There's a reason that Christmas is the busiest holiday season for the U.S. Postal Service everyone is mailing out their holiday greeting cards. But from where did this tradition originate?
People have been sending each other letters and cards wishing each other well and marking special occasions since mail carriers rode stallions and carried swords, but specifically, the Christmas card custom began in early 19th-century England.
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During that time, it was common for British students to send their parents progress reports of sorts as Christmas approached. They boasted about their good grades and showed off their penmanship , composition and artwork, according to "The Complete Christmas Book" (F. Watts, Inc., 1958). The students hoped that the joyful, flashy letters would entice parents to give them presents and money as rewards for the year's efforts.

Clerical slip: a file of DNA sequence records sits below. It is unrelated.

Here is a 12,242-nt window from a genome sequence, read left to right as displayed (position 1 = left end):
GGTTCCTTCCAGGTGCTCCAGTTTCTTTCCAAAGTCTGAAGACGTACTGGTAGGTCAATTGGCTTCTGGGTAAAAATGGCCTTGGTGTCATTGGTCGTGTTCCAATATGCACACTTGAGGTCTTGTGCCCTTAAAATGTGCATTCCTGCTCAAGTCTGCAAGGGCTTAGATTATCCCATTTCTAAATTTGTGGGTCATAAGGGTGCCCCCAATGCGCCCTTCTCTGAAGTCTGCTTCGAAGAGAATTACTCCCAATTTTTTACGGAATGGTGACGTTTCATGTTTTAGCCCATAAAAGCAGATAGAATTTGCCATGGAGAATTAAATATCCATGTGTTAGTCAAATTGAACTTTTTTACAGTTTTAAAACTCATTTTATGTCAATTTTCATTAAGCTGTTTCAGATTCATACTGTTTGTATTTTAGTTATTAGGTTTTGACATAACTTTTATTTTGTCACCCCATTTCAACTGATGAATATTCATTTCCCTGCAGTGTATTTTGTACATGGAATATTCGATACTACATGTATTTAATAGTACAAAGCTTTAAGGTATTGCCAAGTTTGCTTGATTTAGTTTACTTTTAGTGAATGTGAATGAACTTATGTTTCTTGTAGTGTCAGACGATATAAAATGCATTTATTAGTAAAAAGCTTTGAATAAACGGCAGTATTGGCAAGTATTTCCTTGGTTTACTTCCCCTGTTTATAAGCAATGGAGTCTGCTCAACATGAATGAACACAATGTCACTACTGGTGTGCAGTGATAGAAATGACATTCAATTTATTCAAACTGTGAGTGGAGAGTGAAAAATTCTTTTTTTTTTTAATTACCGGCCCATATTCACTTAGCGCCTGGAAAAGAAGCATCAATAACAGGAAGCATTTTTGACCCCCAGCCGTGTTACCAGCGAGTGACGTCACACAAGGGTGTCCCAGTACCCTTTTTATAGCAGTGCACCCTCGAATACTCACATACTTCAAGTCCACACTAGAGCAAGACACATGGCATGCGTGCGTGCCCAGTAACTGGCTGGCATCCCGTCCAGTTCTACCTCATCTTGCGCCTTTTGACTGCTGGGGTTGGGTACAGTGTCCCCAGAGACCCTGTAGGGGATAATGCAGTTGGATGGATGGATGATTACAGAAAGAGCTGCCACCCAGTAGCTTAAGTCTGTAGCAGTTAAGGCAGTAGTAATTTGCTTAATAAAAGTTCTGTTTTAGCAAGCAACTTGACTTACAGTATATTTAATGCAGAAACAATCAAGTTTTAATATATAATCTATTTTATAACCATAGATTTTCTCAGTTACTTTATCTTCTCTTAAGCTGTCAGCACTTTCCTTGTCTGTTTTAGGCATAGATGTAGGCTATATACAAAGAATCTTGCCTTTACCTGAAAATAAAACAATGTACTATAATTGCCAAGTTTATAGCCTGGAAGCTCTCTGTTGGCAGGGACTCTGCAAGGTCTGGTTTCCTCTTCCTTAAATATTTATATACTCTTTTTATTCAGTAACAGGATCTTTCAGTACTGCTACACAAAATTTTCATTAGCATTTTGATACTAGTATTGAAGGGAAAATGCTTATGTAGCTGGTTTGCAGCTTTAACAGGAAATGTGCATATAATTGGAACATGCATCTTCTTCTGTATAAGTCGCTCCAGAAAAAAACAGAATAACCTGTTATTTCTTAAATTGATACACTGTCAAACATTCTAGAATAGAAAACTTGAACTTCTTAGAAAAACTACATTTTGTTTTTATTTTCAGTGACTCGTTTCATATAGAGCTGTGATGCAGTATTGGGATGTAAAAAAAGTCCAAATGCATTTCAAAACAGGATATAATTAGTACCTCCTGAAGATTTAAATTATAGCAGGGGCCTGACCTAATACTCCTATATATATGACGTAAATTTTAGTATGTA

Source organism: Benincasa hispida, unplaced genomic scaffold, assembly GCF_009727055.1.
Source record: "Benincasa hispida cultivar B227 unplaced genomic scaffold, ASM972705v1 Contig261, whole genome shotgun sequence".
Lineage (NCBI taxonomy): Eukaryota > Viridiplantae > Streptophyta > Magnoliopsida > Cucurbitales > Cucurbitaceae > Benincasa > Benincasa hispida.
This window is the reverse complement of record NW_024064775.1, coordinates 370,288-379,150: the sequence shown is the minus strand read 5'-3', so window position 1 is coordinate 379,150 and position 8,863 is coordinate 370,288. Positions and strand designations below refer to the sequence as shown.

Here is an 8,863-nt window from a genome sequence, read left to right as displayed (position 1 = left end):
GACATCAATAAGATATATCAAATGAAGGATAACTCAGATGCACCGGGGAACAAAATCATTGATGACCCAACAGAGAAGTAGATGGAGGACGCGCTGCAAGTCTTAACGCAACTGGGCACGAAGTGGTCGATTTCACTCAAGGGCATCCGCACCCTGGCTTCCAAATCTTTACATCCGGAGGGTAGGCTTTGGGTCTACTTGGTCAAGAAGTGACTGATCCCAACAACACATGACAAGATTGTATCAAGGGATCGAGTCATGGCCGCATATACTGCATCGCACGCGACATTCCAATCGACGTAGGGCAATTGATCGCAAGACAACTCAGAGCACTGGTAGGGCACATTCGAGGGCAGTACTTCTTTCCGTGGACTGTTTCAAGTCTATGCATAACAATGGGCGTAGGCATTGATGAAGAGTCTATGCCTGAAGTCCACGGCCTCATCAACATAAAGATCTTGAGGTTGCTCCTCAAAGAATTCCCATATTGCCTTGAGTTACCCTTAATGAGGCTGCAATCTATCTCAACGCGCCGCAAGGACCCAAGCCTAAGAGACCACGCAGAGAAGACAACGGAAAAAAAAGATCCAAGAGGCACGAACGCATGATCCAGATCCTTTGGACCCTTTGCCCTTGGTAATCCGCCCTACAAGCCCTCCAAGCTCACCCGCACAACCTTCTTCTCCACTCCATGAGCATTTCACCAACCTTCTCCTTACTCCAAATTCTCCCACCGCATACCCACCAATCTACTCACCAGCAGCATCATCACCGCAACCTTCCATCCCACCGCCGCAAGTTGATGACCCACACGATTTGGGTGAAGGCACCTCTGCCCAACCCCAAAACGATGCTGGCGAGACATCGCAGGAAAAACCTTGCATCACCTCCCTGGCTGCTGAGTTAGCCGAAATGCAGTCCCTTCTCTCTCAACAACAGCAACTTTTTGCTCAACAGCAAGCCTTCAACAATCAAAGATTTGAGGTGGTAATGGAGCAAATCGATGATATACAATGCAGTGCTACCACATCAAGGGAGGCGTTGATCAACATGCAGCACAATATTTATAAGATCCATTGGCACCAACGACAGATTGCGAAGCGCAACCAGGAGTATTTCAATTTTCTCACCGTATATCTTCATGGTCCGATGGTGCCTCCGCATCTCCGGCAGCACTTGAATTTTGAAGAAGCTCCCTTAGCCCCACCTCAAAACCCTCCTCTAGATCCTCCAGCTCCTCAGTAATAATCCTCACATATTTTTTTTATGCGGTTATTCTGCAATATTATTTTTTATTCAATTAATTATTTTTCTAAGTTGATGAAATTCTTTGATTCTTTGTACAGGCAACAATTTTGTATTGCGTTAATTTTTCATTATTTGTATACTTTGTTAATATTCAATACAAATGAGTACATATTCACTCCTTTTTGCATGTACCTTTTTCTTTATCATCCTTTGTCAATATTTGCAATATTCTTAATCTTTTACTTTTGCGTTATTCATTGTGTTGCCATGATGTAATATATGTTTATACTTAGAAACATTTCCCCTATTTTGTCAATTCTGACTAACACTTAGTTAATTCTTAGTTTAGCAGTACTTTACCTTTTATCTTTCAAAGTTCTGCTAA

These letters served as an early combination of today's bragging Christmas newsletters ("This year we accomplished this and that...") and pleading letters to Santa ("I've been good this year! Give me the presents I want!"). But Christmas cards only began to truly come into fashion after they began to be printed and marketed as such.
"In 1839, shortly after the introduction of the penny post in England, the true Christmas card tradition of sending cards to friends and relatives developed," according to "Holiday Folklore, Phobias, and Fun." "One thousand copies of the card designed for Sir Henry Cole were sold. Usually regarded as the first of its kind, it was made by J.C. Horsley, a member of the Royal Academy."
Billions of Horsley's card designs were sent out in the years that followed, and reprints of his famous holiday greeting cards can still be bought to this day.